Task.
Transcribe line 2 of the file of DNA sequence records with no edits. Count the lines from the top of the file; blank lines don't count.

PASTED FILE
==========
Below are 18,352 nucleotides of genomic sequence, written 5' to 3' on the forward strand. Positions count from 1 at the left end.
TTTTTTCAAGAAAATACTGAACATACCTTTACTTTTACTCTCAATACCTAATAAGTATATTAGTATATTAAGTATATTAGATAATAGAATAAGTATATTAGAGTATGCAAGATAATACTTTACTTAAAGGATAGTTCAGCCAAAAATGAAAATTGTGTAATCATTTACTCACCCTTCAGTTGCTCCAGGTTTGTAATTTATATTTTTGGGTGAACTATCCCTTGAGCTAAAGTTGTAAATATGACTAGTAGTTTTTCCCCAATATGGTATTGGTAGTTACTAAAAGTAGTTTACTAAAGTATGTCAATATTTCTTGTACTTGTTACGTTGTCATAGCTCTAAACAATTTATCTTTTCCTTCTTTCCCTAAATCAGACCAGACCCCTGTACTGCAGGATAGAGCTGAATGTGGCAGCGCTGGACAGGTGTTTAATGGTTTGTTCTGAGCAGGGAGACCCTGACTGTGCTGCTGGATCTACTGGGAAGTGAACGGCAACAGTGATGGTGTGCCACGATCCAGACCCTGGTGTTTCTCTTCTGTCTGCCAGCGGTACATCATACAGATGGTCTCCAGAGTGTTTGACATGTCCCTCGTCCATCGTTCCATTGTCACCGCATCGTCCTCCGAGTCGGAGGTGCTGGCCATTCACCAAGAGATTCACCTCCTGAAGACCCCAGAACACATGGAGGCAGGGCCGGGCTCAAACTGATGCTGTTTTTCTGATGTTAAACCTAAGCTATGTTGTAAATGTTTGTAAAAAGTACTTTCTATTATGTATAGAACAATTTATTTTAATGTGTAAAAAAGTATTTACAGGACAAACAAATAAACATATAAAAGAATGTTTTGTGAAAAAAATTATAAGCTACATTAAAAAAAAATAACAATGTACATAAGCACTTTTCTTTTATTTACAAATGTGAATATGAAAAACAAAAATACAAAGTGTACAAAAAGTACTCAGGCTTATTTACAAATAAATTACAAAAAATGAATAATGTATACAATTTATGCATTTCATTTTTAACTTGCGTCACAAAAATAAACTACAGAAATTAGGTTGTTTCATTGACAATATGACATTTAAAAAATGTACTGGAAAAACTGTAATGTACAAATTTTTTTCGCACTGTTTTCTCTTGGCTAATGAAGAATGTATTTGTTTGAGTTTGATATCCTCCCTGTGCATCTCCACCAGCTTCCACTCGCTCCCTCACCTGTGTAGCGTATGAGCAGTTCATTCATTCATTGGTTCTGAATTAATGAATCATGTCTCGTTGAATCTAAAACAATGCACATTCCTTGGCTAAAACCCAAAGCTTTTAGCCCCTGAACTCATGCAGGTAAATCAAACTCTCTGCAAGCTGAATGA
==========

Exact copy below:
TTTTTTCAAGAAAATACTGAACATACCTTTACTTTTACTCTCAATACCTAATAAGTATATTAGTATATTAAGTATATTAGATAATAGAATAAGTATATTAGAGTATGCAAGATAATACTTTACTTAAAGGATAGTTCAGCCAAAAATGAAAATTGTGTAATCATTTACTCACCCTTCAGTTGCTCCAGGTTTGTAATTTATATTTTTGGGTGAACTATCCCTTGAGCTAAAGTTGTAAATATGACTAGTAGTTTTTCCCCAATATGGTATTGGTAGTTACTAAAAGTAGTTTACTAAAGTATGTCAATATTTCTTGTACTTGTTACGTTGTCATAGCTCTAAACAATTTATCTTTTCCTTCTTTCCCTAAATCAGACCAGACCCCTGTACTGCAGGATAGAGCTGAATGTGGCAGCGCTGGACAGGTGTTTAATGGTTTGTTCTGAGCAGGGAGACCCTGACTGTGCTGCTGGATCTACTGGGAAGTGAACGGCAACAGTGATGGTGTGCCACGATCCAGACCCTGGTGTTTCTCTTCTGTCTGCCAGCGGTACATCATACAGATGGTCTCCAGAGTGTTTGACATGTCCCTCGTCCATCGTTCCATTGTCACCGCATCGTCCTCCGAGTCGGAGGTGCTGGCCATTCACCAAGAGATTCACCTCCTGAAGACCCCAGAACACATGGAGGCAGGGCCGGGCTCAAACTGATGCTGTTTTTCTGATGTTAAACCTAAGCTATGTTGTAAATGTTTGTAAAAAGTACTTTCTATTATGTATAGAACAATTTATTTTAATGTGTAAAAAAGTATTTACAGGACAAACAAATAAACATATAAAAGAATGTTTTGTGAAAAAAATTATAAGCTACATTAAAAAAAAATAACAATGTACATAAGCACTTTTCTTTTATTTACAAATGTGAATATGAAAAACAAAAATACAAAGTGTACAAAAAGTACTCAGGCTTATTTACAAATAAATTACAAAAAATGAATAATGTATACAATTTATGCATTTCATTTTTAACTTGCGTCACAAAAATAAACTACAGAAATTAGGTTGTTTCATTGACAATATGACATTTAAAAAATGTACTGGAAAAACTGTAATGTACAAATTTTTTTCGCACTGTTTTCTCTTGGCTAATGAAGAATGTATTTGTTTGAGTTTGATATCCTCCCTGTGCATCTCCACCAGCTTCCACTCGCTCCCTCACCTGTGTAGCGTATGAGCAGTTCATTCATTCATTGGTTCTGAATTAATGAATCATGTCTCGTTGAATCTAAAACAATGCACATTCCTTGGCTAAAACCCAAAGCTTTTAGCCCCTGAACTCATGCAGGTAAATCAAACTCTCTGCAAGCTGAATGA